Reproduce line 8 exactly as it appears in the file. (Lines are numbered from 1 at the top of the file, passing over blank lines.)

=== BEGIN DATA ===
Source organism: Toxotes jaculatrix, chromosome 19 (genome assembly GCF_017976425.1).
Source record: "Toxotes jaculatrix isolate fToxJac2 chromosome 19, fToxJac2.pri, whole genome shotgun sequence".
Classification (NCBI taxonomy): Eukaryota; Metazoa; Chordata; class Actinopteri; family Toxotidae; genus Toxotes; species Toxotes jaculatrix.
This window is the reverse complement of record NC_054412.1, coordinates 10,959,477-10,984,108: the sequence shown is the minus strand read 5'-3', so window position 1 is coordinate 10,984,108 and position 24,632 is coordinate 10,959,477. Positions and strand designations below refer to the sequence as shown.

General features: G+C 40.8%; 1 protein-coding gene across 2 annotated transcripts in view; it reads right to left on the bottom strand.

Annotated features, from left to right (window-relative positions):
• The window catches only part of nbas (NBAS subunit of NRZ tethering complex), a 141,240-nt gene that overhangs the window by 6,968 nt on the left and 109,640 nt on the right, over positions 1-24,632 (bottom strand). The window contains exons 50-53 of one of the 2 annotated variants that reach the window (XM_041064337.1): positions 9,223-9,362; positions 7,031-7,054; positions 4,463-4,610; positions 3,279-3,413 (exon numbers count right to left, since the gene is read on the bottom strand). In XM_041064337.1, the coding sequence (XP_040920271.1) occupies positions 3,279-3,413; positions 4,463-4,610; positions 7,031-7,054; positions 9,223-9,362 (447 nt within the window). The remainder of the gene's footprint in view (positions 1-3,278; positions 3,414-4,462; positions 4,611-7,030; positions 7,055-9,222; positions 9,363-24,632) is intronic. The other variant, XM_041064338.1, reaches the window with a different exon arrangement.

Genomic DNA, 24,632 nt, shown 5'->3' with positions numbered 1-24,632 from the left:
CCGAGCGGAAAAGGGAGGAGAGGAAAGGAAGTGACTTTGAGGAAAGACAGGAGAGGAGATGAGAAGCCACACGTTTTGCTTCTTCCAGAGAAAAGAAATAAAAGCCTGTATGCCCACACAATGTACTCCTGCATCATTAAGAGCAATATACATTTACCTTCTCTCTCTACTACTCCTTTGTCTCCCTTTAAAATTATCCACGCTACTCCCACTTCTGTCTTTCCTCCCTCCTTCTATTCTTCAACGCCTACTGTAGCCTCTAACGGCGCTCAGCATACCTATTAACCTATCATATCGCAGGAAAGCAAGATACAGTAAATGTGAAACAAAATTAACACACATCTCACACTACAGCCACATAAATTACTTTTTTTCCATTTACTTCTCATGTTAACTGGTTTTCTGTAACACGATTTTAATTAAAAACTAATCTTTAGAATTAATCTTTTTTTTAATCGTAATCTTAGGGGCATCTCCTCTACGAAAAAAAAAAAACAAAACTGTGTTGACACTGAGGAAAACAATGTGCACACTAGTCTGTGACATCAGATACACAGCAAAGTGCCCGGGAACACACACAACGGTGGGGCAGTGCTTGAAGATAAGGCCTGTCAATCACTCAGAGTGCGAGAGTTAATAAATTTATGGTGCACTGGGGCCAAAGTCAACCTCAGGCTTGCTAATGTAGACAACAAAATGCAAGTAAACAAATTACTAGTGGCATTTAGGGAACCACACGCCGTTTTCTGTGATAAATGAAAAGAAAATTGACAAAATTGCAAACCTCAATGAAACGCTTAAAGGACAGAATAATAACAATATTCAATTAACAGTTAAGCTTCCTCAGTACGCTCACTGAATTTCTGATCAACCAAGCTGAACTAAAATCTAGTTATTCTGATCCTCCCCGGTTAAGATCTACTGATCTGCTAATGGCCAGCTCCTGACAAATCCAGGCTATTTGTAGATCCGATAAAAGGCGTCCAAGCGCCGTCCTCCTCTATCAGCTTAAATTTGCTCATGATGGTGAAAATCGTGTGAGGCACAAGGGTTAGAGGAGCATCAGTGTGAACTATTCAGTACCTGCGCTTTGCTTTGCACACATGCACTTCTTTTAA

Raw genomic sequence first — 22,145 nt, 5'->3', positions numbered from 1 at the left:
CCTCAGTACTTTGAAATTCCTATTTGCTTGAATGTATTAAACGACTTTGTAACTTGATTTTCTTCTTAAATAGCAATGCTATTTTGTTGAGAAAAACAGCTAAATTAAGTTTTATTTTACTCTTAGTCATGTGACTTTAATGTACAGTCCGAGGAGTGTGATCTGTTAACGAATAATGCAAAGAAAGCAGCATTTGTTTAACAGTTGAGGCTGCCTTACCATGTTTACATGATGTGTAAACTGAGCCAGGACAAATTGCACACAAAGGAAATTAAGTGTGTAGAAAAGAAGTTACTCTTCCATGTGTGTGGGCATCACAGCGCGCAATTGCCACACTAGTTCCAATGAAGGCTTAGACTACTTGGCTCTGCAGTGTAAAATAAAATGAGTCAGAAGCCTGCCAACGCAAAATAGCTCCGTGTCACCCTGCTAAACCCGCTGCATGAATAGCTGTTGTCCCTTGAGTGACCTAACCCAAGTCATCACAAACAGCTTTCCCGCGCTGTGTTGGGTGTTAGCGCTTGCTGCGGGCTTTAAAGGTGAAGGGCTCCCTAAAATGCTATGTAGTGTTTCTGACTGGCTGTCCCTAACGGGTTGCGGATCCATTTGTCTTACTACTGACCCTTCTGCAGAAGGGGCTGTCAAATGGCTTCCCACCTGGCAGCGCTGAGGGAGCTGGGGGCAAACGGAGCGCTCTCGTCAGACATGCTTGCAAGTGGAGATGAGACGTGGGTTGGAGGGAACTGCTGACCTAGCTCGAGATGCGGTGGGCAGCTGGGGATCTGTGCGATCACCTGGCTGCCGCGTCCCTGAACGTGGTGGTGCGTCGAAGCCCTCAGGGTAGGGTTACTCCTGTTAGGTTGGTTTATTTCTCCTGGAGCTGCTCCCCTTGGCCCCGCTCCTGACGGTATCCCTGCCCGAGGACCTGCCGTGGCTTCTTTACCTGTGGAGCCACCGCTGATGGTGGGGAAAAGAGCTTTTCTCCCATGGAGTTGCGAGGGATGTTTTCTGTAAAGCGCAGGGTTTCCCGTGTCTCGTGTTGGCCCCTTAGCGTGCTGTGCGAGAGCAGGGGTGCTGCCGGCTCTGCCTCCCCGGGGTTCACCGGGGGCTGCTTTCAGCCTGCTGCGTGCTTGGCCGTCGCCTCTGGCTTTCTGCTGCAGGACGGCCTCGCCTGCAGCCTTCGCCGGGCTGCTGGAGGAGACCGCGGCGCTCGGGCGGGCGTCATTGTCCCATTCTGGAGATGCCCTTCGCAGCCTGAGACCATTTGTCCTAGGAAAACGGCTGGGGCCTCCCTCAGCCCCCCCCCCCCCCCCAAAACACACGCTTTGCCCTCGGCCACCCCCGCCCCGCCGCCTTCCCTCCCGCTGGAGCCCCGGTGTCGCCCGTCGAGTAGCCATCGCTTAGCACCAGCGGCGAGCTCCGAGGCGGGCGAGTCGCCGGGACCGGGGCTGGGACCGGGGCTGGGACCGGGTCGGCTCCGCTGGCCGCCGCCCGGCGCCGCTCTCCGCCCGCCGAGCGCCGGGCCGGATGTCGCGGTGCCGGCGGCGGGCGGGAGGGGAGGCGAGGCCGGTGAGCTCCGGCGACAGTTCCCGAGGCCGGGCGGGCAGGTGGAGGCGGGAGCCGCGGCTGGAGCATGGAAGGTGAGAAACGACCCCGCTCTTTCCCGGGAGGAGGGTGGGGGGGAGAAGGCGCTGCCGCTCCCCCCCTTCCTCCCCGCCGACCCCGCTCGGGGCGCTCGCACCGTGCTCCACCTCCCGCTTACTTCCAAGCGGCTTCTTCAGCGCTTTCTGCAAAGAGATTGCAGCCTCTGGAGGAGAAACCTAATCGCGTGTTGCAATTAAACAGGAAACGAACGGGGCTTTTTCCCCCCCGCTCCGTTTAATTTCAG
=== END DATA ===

Genomic DNA, 24,632 nt, shown 5'->3' with positions numbered 1-24,632 from the left: